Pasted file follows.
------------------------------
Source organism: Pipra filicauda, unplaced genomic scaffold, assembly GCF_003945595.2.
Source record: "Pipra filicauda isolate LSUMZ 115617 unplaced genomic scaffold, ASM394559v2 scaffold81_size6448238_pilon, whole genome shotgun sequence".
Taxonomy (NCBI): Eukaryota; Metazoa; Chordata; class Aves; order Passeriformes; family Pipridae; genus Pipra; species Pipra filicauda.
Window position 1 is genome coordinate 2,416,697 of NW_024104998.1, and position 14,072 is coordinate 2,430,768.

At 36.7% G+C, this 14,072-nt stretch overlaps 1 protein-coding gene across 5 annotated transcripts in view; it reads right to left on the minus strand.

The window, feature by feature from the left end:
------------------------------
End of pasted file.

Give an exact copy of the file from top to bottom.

Source organism: Pipra filicauda, unplaced genomic scaffold, assembly GCF_003945595.2.
Source record: "Pipra filicauda isolate LSUMZ 115617 unplaced genomic scaffold, ASM394559v2 scaffold81_size6448238_pilon, whole genome shotgun sequence".
Taxonomy (NCBI): Eukaryota; Metazoa; Chordata; class Aves; order Passeriformes; family Pipridae; genus Pipra; species Pipra filicauda.
Window position 1 is genome coordinate 2,416,697 of NW_024104998.1, and position 14,072 is coordinate 2,430,768.

At 36.7% G+C, this 14,072-nt stretch overlaps 1 protein-coding gene across 5 annotated transcripts in view; it reads right to left on the minus strand.

The window, feature by feature from the left end: